ODE In the News

Student Spotlight


Did You Catch Our Facebook Live Q&A sessions?

Earlier this week ODE partnered with the Oregon Health Authority to present three Facebook Live Q&A sessions dealing with the face coverings rule, one of them for Spanish speakers. If you missed them live, you can still watch them on the ODE Facebook page. Feel free to share the link with anyone in your community who have questions!

ODE Director Colt Gill also participated in OHA’s regular Town Hall Facebook Live event on the broader topic of what families can expect during the school year. Check that out on OHA’s Facebook page.

Early Learning Division Highlights

Update on Face Coverings Rule
Following the governor’s indoor mask requirement for face coverings, ELD has received additional clarity that child care programs will only need to implement this face covering requirement for school-age care beginning at kindergarten. This means that children in 0 to 5 preschool programs, particularly classrooms with 3- to 5-year-olds, will not have to wear a face covering. If a child is attending kindergarten (or other grade levels), they are required to wear a mask. Note: The federal law requiring face coverings on public transportation, including school buses, applies to children two and up.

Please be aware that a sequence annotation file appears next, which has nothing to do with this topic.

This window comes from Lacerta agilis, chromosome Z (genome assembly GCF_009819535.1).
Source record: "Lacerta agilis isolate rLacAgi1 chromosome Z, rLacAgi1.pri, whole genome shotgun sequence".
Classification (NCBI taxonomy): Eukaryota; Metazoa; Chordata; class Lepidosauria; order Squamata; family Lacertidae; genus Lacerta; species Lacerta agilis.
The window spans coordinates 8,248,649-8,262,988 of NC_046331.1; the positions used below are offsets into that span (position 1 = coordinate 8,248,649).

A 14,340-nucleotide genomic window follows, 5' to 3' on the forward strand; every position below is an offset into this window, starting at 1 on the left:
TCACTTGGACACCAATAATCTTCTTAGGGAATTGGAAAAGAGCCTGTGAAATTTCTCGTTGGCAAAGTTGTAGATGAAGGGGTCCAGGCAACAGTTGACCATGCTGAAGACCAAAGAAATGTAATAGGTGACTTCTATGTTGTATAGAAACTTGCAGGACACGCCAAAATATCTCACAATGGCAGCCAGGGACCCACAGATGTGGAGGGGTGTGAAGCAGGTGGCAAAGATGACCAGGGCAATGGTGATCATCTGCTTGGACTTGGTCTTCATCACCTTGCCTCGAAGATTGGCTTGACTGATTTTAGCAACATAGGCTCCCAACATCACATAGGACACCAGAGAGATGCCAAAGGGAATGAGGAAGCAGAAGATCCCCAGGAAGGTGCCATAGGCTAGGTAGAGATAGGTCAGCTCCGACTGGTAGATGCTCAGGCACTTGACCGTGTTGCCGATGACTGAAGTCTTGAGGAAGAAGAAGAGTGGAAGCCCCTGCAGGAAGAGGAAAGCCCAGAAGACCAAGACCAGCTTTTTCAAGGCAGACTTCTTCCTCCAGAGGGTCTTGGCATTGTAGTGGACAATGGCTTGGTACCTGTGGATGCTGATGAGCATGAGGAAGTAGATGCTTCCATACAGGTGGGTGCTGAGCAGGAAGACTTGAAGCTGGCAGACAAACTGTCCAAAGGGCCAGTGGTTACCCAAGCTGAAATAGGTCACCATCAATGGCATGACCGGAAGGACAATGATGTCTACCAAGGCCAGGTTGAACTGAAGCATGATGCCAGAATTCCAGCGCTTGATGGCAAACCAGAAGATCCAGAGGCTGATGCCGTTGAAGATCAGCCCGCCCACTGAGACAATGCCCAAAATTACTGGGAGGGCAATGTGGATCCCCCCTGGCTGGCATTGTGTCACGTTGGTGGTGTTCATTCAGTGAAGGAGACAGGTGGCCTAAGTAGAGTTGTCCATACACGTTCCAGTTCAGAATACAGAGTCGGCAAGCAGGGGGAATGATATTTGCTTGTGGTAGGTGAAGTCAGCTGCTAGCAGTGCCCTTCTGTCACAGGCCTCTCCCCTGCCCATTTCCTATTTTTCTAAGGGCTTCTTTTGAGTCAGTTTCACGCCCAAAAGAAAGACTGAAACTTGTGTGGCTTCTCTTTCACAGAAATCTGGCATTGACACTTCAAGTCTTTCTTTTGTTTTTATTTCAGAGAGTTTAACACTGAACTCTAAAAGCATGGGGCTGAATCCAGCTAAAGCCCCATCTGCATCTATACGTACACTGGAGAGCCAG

New Report Shows How COVID-19 Heightened Challenges for Child Care Providers
The Oregon Early Learning Division commissioned a study to look at the impact COVID-19 had on the ability of Oregon’s child care and early care and education programs to remain open and serve families. As part of the study, a statewide survey of 3,035 early educators during March of 2021 found inequities, including low wages and layoffs, particularly for early educators of color.

Read more about the study on the Early Learning Division’s website.

Governor Kate Brown Appoints Alyssa Chatterjee as Director of the Early Learning Division
On August 13, Governor Brown announced that she has appointed Alyssa Chatterjee as the Director of the Early Learning Division (ELD). Chatterjee had been serving as the acting director of ELD since May when Director Miriam Calderon left for a position in the Biden Administration.

A full news release about the appointment is available on Governor Brown’s website.

Portland Thorns Help Kickoff Summer Meals Program

The Oregon Department of Education kicked off this year’s Summer Food Service Program with the help of the Portland Thorns through a promotional video featuring ODE Director Colt Gill and Portland Thorns Forward Morgan Weaver.